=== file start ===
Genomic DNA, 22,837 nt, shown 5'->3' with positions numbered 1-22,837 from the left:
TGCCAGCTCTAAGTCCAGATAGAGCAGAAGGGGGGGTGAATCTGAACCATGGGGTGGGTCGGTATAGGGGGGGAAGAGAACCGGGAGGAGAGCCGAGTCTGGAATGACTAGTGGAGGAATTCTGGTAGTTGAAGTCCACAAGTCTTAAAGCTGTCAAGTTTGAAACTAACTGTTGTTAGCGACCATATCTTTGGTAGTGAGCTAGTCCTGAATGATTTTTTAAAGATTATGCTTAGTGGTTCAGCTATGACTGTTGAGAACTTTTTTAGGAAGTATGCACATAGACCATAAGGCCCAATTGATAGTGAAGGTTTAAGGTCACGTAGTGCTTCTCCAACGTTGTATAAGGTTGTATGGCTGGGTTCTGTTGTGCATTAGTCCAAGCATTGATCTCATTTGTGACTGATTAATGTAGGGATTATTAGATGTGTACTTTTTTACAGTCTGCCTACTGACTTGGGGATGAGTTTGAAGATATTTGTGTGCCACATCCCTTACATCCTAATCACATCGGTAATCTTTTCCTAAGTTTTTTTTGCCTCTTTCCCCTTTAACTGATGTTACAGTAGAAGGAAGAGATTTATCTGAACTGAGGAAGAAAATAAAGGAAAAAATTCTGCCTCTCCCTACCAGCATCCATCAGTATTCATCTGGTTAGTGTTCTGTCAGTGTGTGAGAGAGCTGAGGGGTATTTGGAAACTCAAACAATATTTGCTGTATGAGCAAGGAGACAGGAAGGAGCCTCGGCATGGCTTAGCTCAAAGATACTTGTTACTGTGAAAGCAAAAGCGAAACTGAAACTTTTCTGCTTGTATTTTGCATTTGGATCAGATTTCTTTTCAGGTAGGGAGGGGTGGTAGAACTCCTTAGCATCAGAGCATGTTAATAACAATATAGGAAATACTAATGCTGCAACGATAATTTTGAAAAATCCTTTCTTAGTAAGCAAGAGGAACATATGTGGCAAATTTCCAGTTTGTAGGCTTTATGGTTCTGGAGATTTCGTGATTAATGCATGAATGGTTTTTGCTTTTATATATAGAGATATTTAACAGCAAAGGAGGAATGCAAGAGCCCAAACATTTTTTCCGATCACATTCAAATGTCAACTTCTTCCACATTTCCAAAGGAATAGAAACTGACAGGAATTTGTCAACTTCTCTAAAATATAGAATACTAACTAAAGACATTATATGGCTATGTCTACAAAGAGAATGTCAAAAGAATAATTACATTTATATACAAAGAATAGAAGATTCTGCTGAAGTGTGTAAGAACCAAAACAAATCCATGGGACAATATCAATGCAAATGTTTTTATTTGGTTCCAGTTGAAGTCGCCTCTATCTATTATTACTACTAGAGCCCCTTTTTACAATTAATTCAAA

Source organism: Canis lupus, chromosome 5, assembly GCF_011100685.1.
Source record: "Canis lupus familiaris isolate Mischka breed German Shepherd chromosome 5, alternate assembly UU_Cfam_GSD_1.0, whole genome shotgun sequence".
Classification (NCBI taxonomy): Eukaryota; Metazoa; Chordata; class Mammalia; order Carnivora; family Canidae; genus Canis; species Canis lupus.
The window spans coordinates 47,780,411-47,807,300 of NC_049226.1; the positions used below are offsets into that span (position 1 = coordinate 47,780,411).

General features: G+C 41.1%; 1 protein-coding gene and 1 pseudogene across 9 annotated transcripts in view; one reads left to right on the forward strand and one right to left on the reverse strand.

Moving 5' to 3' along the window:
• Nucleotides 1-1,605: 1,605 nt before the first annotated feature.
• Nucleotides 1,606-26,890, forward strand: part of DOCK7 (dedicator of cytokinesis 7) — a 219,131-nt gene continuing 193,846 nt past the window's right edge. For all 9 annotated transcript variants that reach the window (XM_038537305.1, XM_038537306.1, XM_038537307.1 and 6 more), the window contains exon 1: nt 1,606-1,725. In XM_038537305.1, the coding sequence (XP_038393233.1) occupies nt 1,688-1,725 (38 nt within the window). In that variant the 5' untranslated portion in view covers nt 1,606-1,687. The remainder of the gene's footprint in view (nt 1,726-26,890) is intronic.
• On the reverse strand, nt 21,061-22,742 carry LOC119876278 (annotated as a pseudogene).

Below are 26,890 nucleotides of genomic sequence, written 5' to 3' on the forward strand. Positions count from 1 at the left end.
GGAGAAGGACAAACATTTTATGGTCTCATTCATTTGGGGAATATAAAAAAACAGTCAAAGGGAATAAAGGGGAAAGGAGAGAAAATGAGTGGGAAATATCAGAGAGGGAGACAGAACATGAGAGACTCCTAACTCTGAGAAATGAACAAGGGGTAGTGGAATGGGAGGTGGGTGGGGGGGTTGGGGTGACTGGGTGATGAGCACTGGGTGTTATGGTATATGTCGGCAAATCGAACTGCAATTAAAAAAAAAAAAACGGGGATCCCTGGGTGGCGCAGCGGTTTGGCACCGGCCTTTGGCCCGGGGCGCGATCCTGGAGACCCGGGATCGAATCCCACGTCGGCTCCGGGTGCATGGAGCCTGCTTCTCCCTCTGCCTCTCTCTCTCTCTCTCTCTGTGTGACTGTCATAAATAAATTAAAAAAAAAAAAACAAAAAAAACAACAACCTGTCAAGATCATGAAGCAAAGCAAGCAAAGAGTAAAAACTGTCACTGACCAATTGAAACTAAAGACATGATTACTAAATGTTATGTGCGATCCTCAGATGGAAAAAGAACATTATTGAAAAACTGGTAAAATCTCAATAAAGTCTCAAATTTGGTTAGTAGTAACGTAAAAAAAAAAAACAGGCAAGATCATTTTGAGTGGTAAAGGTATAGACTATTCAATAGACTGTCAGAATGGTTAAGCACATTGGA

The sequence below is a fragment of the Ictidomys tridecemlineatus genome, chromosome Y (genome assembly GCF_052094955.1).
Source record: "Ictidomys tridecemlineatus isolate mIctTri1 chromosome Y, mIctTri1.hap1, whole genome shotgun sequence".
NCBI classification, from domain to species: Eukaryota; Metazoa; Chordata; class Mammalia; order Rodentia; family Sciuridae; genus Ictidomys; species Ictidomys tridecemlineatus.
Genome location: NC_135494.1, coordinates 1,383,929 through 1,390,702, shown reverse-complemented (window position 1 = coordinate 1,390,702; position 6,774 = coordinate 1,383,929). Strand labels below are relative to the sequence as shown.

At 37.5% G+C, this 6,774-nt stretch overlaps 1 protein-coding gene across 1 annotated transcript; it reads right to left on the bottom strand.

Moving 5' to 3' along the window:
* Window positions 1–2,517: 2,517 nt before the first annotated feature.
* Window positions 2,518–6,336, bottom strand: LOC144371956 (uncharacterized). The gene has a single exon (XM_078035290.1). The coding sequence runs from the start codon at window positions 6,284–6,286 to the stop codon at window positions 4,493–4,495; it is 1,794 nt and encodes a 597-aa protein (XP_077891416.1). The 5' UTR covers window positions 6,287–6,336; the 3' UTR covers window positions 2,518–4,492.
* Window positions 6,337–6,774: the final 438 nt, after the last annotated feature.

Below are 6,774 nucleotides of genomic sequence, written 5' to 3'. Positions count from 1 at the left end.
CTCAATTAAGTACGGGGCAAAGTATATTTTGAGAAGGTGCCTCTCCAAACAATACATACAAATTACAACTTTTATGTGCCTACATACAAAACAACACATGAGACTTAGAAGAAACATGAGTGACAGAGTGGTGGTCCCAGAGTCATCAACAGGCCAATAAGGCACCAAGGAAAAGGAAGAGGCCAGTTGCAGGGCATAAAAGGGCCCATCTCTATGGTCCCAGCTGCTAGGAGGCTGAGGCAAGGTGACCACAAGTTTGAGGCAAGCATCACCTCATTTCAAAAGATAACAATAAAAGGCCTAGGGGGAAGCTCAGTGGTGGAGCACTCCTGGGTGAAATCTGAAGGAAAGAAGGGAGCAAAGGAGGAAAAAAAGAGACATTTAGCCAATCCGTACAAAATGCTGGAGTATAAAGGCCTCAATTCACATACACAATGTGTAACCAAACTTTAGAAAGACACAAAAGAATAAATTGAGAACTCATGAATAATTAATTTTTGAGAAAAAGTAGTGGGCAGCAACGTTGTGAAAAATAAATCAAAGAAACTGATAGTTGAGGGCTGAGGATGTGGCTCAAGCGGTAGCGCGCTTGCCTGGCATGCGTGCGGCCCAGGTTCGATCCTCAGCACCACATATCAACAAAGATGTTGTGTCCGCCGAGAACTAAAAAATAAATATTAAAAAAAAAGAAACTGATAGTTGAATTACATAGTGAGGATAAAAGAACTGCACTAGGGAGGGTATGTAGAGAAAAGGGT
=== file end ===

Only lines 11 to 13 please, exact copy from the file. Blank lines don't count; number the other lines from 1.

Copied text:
• On the reverse strand, nt 21,061-22,742 carry LOC119876278 (annotated as a pseudogene).

Below are 26,890 nucleotides of genomic sequence, written 5' to 3' on the forward strand. Positions count from 1 at the left end.
GGAGAAGGACAAACATTTTATGGTCTCATTCATTTGGGGAATATAAAAAAACAGTCAAAGGGAATAAAGGGGAAAGGAGAGAAAATGAGTGGGAAATATCAGAGAGGGAGACAGAACATGAGAGACTCCTAACTCTGAGAAATGAACAAGGGGTAGTGGAATGGGAGGTGGGTGGGGGGGTTGGGGTGACTGGGTGATGAGCACTGGGTGTTATGGTATATGTCGGCAAATCGAACTGCAATTAAAAAAAAAAAAACGGGGATCCCTGGGTGGCGCAGCGGTTTGGCACCGGCCTTTGGCCCGGGGCGCGATCCTGGAGACCCGGGATCGAATCCCACGTCGGCTCCGGGTGCATGGAGCCTGCTTCTCCCTCTGCCTCTCTCTCTCTCTCTCTCTGTGTGACTGTCATAAATAAATTAAAAAAAAAAAAACAAAAAAAACAACAACCTGTCAAGATCATGAAGCAAAGCAAGCAAAGAGTAAAAACTGTCACTGACCAATTGAAACTAAAGACATGATTACTAAATGTTATGTGCGATCCTCAGATGGAAAAAGAACATTATTGAAAAACTGGTAAAATCTCAATAAAGTCTCAAATTTGGTTAGTAGTAACGTAAAAAAAAAAAACAGGCAAGATCATTTTGAGTGGTAAAGGTATAGACTATTCAATAGACTGTCAGAATGGTTAAGCACATTGGA